So sometimes I wonder if we try to shield our kids from learning those lessons because we know the learning is going to cause them some pain. One of the things I often say at weddings is that the people gathered behind the couple at the wedding, most particularly on those first few rows, would like to put the couple in a hermetically sealed bubble-wrapped box to make sure that they stay as happy as they are in that moment for the rest of their lives. But that those of us who’ve lived a few more years know we can’t do that, nor would it be fair if we tried. Relationships grow stronger not only through moments of unabated joy but also through times of deep struggle. Are we willing to let those around us that we love more than anything struggle in order to find their way, their strength, and a clarity of thought that comes from mistakes as well as success? Just because we can protect our kids from some of life’s mistakes, doesn’t always mean we should.
I have a friend who says that the horrible “F” word that is forbidden to be said in our society is failure. And that we would do well to help our kids and one another understand that failure is NOT the opposite of excellence; that we can strive for excellence – not perfection – and understand that sometimes failure is actually a part of reaching it because of what we learn along the way, maybe like, just because we can, doesn’t always mean we should.
So just because we can intimidate someone with less understanding, less ability, less opportunity, less physical strength, doesn’t mean we should. Just because we can buy or build something bigger, better, and shinier doesn’t mean we should. Just because we can qualify for a mortgage too large for our income and allow it to feed our ego, doesn’t mean we should. Just because we can walk in privilege because of our racial or ethnic background, our education level, our gender, our age, doesn’t mean we should. Just because we can exploit the earth’s natural resources for our own comfort and personal gain, doesn’t mean we should.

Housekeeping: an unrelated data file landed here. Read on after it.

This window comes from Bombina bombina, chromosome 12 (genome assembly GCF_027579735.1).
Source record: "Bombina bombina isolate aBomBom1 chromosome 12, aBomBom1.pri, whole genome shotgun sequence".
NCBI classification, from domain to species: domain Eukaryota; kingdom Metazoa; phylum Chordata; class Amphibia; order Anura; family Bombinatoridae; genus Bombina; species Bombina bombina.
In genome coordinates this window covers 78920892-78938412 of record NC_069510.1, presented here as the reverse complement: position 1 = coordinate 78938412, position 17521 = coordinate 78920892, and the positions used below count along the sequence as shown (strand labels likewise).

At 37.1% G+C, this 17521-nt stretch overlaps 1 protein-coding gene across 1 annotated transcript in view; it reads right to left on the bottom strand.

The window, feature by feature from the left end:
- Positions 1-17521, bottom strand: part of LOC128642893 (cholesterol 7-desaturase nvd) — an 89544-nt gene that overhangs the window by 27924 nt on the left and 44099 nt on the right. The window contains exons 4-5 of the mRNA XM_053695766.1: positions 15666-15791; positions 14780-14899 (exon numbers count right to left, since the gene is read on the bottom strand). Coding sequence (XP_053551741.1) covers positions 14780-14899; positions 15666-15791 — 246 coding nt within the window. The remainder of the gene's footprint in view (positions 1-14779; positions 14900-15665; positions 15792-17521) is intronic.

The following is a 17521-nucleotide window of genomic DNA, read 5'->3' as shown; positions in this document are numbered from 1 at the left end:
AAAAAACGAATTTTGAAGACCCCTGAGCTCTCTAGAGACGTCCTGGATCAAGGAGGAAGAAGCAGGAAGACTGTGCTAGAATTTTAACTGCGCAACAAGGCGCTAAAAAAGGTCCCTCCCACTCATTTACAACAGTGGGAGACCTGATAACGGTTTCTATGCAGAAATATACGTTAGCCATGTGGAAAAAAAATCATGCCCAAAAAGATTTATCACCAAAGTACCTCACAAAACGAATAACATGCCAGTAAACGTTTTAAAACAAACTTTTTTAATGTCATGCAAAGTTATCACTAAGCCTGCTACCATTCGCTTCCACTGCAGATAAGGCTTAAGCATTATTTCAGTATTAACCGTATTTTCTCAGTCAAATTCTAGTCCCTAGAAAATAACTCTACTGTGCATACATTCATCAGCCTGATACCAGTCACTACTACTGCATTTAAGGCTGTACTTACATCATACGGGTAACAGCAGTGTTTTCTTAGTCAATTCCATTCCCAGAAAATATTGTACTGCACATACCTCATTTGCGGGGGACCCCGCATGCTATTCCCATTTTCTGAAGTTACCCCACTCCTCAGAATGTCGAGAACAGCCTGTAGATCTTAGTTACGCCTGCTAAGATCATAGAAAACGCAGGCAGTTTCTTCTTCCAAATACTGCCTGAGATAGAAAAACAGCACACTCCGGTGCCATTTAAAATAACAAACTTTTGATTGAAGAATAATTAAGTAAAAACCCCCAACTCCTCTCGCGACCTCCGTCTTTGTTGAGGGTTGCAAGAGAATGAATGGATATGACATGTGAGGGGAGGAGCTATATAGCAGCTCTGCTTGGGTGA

In this season of graduations and honors and awards ceremonies and concerts and assemblies and rites of passage that move us from one chapter of life to another, maybe we work at communicating a message to one another and our kids that failure is a part of life’s journey and what they learn from it can help build a kinder and more compassionate life. Maybe we more intentionally look at what is most important to us and decide to use our resources more toward what we value than how we believe the world judges us. Maybe we decide NOT to step in to help or save our kids every time they make a questionable decision BUT STILL, in the midst of facing hard consequences, let them know our support will never leave them while they make their way.
Brene’ Brown is a favorite author for many of us on staff, and the short segment she has with Oprah below from a “SuperSoul Sunday” conversation helps illustrate what we learn from owning up to the hard lessons of life.